muscle soreness

Feeling Sore after a Workout? Try This

For some people, feeling sore after a workout is a sign that they worked hard. For others, this after-workout pain can be a real nuisance and may make completing regular tasks quite difficult.

You will often feel sore post-workout if you changed your routine, increased intensity, or simply worked out for the first time in a long while.

If you want to start feeling better, quicker, you can try some of these helpful tips.

Tips to Reduce Soreness after a Workout

Get a massage: Massages may help ease muscle soreness by reducing inflammation and promoting mitochondrial biogenesis. One study found that massages helped reduce the release of cytokines, which are a key part of inflammation. There are a wide variety of massages available, so speak to a registered massage therapist about your unique needs to relieve soreness.

Ensure you cool-down after your workout: Simply stopping a workout and heading home can increase soreness. Ensure you’re taking a few minutes to cool down, bring down your heart rate, and above all, stretch. Gradually decreasing activity is a good way to prevent soreness and other unwanted symptoms like headaches and dizziness.

Eat right: What you eat before and after a workout plays a big role in soreness. Protein is essential for muscles, so consuming it prior to and after a workout can increase muscle repair and decrease soreness. It’s also important to eat foods high in potassium, as that is a key nutrient in preventing soreness.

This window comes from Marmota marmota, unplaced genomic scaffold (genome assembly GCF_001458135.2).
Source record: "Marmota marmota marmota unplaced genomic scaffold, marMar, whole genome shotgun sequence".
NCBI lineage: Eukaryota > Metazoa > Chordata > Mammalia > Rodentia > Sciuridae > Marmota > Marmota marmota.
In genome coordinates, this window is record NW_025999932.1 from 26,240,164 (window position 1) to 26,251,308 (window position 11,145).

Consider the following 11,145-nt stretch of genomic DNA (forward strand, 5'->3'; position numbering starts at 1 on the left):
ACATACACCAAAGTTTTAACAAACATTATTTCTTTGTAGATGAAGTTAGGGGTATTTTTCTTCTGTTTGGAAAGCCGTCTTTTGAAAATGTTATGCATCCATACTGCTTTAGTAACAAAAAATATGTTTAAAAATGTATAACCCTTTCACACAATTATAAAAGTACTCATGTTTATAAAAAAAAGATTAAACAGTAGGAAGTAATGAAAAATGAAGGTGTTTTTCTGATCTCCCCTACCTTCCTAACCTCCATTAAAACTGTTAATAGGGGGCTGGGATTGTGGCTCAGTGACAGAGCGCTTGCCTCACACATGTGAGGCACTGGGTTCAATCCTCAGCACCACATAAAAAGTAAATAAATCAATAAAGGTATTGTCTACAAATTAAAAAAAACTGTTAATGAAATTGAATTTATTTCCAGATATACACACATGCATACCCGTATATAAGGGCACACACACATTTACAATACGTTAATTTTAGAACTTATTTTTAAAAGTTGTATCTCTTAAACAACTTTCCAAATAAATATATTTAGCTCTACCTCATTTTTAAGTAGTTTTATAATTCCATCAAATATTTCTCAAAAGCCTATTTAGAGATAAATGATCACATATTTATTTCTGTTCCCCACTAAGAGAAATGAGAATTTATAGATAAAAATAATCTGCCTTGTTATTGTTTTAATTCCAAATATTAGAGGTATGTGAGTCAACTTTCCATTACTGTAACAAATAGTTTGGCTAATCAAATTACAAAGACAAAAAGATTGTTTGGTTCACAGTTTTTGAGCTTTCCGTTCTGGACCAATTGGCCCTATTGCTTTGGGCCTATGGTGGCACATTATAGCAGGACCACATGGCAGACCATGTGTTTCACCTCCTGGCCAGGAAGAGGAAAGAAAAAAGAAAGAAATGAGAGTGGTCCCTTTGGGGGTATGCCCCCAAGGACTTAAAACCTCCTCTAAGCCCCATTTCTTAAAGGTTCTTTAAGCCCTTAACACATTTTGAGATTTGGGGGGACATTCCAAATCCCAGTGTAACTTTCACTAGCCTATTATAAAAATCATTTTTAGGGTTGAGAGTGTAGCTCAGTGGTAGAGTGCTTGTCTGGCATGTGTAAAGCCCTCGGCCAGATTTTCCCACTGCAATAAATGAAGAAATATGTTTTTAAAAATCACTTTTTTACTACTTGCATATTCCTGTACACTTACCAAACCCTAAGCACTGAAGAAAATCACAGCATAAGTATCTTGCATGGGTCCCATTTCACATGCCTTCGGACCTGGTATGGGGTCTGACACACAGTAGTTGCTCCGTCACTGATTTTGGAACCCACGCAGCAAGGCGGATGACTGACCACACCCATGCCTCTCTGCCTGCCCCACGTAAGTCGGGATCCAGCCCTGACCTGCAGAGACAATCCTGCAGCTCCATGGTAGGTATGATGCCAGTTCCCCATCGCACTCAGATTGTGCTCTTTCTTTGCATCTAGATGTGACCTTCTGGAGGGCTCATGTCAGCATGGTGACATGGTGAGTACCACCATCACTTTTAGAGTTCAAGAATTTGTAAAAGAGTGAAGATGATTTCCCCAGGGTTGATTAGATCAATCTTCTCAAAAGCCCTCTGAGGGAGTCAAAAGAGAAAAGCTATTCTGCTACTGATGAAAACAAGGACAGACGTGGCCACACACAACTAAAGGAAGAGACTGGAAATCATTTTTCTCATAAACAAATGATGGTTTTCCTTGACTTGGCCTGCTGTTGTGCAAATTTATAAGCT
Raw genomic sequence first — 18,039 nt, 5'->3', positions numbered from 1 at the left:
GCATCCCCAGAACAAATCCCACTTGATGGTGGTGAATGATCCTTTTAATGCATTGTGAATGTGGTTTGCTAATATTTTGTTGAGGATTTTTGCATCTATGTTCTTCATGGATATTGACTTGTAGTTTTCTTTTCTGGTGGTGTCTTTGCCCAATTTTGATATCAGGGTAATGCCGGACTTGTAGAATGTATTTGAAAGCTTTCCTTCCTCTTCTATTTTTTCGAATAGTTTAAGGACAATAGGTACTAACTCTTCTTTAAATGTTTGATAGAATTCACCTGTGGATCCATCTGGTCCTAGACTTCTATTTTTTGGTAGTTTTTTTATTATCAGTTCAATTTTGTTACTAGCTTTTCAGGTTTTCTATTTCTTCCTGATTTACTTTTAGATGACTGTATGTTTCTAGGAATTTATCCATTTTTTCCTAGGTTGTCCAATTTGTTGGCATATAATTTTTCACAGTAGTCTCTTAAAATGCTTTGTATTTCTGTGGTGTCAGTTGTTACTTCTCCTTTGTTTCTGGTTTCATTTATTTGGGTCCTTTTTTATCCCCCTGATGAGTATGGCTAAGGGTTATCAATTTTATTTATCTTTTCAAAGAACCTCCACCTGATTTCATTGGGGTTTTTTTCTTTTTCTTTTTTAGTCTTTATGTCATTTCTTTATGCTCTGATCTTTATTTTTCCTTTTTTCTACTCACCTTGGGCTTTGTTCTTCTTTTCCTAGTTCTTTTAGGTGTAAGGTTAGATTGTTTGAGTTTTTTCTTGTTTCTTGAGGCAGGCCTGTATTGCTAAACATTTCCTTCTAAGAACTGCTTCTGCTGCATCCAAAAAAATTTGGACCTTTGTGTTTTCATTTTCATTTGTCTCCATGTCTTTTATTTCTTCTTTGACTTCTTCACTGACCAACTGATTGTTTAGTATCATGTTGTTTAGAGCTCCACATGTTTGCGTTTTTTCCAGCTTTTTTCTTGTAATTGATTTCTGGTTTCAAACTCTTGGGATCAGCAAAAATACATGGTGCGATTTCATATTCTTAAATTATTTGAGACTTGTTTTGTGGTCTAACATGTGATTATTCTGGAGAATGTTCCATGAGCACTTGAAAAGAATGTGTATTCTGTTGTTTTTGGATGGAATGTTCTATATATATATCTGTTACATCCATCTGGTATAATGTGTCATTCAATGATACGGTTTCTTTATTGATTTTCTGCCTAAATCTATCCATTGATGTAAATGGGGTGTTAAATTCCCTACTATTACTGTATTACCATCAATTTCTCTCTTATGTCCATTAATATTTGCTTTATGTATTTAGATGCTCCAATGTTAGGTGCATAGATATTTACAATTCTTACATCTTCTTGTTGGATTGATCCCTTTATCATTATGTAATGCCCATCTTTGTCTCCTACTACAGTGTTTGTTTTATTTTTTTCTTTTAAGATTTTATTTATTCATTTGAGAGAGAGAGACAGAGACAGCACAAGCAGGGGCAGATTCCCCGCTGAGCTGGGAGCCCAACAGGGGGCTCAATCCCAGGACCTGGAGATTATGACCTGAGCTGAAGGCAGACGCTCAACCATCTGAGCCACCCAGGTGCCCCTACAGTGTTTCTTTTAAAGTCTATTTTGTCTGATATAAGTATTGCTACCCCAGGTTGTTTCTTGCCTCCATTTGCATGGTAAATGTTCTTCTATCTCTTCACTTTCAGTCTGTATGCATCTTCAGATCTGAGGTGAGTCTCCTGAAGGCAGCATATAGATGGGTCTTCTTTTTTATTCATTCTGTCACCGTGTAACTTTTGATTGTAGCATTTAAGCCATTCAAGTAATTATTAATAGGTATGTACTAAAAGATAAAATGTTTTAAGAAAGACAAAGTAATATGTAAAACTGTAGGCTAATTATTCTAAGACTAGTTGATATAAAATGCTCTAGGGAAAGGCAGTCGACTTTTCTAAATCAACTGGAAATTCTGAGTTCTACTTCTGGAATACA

Try foam rolling: You can give yourself a massage with a foam roller. Using a foam roller can help you target specific areas of the body and ease tension in the muscles.

Alternate cold and heat: After a workout, apply cold to select areas for about 20 minutes, then alternate with heat for another 20 minutes. If you have an injury – there is swelling or bruising – avoid heat and only apply cold.

By implementing these techniques into your post-workout routine, you can ease muscle soreness more effectively.

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Author Bio

Emily Lunardo studied medical sociology at York University with a strong focus on the social determinants of health and mental illness. She is a registered Zumba instructor, as well as a Canfit Pro trainer, who teaches fitness classes on a weekly basis. Emily practices healthy habits in her own life as well as helps others with their own personal health goals. Emily joined Bel Marra Health as a health writer in 2013.

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https://www.medicaldaily.com/how-reduce-muscle-soreness-after-working-out-426862

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